Friday, November 16, 2012

John 9:13-16 Sabbath Observance

13 They brought him who formerly was blind to the Pharisees. 14 Now it was a Sabbath when Jesus made the clay and opened his eyes. 15 Then the Pharisees also asked him again how he had received his sight. He said to them, “He put clay on my eyes, and I washed, and I see.” 16 Therefore some of the Pharisees said, “This Man is not from God, because He does not keep the Sabbath.” Others said, “How can a man who is a sinner do such signs?” And there was a division among them.

Now this man whom Jesus healed of his blindness, a blindness from birth, was healed as Jesus said so "...that the works of God should be revealed in Him." John 9:3 Therefore all that follows after his healing is the result of men either believing or not believing that Jesus is from God. Therefore with the blind man having been miraculously healed by Jesus, so that none can deny what has happened to him, though some try to deny that he was even the one born blind (John 9:8-12), and so with his being healed and this creating quite a stir in his community, the previously blind man is now taken by them to the Pharisees so that they might examine him. And that is where we pick up the story.
Now it's interesting to see the division that immediately arises within the Pharisees ranks over the blind mans healing. For some will immediately dismiss the mighty work of God in the mans life simply because Jesus healed him on the Sabbath. And so because of their hardness of heart towards Jesus (and thus God) they do not understand the Sabbath's purpose; that it was given to give man rest from his labors; and not enslave him to the observance of it according to doctrines and commandments of men. Nor do they understand that God likewise does not cease to do good (i.e. "work") simply because it is the Sabbath (consider John 5:17). As Jesus said at the start of this chapter: 4 I must work the works of Him who sent Me while it is day; the night is coming when no one can work. 5 As long as I am in the world, I am the light of the world." John 9:4-5Therefore Jesus in seeking to do the works of God, and be the light in the world to lost and perishing mankind, must also work on the Sabbath, just as His Father does. Yet that is what is so offensive to them, that Jesus would dare to work (i.e. heal) a blind man on the Sabbath, and thus violate their understanding and interpretations of it. And so they being blinded to grace and goodness of God and His witness to them, through Jesus' gracious work in healing the blind man, will only say of Jesus having done so: “This Man is not from God, because He does not keep the Sabbath.” vs. 16 Now the other faction within the Pharisees, though likewise not willing to justify Jesus because He healed the blind man on the Sabbath, can neither condemn Jesus as a sinner as their colleagues before them did, since they say, “How can a man who is a sinner do such signs?” And so there breaks out a division among them. Now we know how the rest of the story plays out as they will continue to strive with Jesus (and then the healed blind man) to try to dismiss God's work amongst them before they condemn them both as sinners. And so that is what legalism ultimately brings, not God's light nor God's life into men's lives, but instead condemns those who do obey it as sinners, and thus condemns those who should not be condemned. Now what would you say if someone did not preach or endorse your favorite ordinance in which there is Christian liberty, like with Bible translations, or with tithing, or even keeping the the Lord’s Day as one would observe it or not; would you dismiss everything about them and their faith in the Lord Jesus Christ and their obedience and good works towards God simply because they don’t hold your point of view on some non-essential matters (Rom. 14). Would you say like the Pharisees "This Man is not from God, because He does not keep..."For in holding to their own ideals the Pharisees eyes were darkened and their hearts hardened to who Jesus really is, and the value He places on all people. How about you and I would we reject someones testimony because they "violated" some principal that we hold dear (not that Jesus commands) but we hold as incumbent on all believers. Again maybe it's a favorite Bible translation; or maybe it's a form of worship music; or again maybe it's the "Sabbath day"; not that there is a Sabbath for New Covenant believers to observe (other than the Sabbath rest that God commands that was foreshadowed in the Old Covenant and is now realized in the New that we all cease from our "works"; by which we try to make ourselves approved to God through them, and rather trust fully in Jesus Christ's finished work at Calvary for our souls redemption, and thus enter Christ's rest, see Heb 4). Or maybe it's some sort of ideal like pacifism, that has superseded (in your mind or heart) Jesus Christ's crucifixion for every persons redemption and reconciliation fully back to God simply by their faith in His Person crucified and risen from the dead. Whatever it is, it is wrong when one accepts or rejects another believer by their holding to, or not holding to, one's own ideals.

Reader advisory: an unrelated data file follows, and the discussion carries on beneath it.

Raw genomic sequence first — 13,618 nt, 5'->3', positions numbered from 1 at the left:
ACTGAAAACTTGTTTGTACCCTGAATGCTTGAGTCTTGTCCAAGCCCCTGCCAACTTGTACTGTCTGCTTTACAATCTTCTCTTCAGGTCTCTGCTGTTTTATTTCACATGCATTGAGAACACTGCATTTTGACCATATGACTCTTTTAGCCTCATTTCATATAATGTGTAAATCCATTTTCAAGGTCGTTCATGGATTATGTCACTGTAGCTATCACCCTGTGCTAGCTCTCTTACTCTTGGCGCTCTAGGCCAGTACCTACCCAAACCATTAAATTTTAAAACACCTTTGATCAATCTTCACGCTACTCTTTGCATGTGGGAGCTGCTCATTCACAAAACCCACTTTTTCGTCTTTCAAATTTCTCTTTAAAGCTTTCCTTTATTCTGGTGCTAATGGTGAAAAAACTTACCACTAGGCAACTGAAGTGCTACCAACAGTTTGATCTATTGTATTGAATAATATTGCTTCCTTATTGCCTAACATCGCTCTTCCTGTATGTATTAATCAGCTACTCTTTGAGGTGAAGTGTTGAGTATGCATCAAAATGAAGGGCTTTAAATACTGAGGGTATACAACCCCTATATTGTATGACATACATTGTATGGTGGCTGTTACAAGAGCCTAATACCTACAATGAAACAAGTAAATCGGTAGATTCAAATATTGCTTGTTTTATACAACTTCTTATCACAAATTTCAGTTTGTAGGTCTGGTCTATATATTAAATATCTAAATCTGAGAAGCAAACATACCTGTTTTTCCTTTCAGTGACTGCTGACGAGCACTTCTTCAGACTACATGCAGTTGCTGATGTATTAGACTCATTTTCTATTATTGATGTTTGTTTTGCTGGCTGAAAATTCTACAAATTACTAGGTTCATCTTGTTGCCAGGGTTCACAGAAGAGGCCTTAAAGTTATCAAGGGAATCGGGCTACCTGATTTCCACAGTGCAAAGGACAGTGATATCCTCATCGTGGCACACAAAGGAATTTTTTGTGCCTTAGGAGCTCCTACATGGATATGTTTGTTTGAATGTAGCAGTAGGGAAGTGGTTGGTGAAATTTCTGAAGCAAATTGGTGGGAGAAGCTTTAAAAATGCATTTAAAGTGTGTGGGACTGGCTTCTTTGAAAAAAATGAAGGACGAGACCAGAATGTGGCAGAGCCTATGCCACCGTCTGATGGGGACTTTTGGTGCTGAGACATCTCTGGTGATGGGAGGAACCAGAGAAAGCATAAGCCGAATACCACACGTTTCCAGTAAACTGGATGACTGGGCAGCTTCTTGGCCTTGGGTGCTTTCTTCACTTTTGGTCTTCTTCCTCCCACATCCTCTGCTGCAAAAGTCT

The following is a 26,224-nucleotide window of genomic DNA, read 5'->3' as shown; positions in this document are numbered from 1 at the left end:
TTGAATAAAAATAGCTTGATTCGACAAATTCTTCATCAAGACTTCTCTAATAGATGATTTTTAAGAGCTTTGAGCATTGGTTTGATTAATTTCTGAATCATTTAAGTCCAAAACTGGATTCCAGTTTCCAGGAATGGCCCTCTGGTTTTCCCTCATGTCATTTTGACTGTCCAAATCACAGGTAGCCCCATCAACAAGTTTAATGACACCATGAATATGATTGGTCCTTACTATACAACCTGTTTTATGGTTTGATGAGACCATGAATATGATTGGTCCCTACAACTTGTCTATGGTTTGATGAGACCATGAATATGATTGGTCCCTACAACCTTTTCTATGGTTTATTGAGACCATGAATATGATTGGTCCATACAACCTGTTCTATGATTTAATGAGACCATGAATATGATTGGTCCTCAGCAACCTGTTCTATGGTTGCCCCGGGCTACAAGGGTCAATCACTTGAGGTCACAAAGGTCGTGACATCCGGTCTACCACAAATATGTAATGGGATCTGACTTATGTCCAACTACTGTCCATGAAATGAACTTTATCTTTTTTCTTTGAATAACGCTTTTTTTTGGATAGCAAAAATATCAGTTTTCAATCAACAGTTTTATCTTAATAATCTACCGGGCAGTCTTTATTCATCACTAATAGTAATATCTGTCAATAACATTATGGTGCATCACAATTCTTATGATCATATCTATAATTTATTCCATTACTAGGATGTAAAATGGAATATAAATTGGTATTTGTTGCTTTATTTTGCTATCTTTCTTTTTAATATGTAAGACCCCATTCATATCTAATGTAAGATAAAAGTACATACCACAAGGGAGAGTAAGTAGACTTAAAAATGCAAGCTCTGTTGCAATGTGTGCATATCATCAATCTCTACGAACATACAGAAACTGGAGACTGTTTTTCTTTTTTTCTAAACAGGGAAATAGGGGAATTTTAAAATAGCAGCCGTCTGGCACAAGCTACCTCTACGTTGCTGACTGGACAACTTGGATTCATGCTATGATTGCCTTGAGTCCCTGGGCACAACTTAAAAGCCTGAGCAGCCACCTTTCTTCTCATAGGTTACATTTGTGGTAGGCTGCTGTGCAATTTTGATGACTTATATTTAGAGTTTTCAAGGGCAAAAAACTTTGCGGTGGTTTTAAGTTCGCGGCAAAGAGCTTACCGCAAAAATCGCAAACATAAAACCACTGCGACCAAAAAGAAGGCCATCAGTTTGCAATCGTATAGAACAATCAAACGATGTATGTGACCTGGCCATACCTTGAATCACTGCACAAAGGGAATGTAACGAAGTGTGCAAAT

Again the Pharisees rejected the wonderful and merciful Work of God done through the Lord Jesus Christ simply because Jesus did it, rather intentionally I might add, on the Sabbath. Which they had made into a impossibly difficult and burdensome day to observe, with all of their self imposed ordinances that they heaped up on all those trying to observe it. Yet the Sabbath was to be a day to bring rest and refreshment to both man and beast (Deut 5:14), and what could be more in accord with that than to make a man completely whole on it, as Jesus Himself declared and did. And in so doing Jesus foreshadowed the regeneration of us all by His Spirit, when we as new creations in Christ having our souls reconciled back to God will also have our bodies made completely whole and into the heavenly Mans image when we are together with Him in heaven (1 Cor 15:48-49). Thus Jesus thoroughly kept the Sabbath (and honored God through it) by healing a blind man on it.
I hope then that wherever you are in your faith walk with Jesus Christ, whether strong in conscience or weak, that you will not allow your conscience or liberty to be a cause of enmity or disunity amongst brethren.

Scripture Quotations
The New King James Version. Nashville: Thomas Nelson, 1982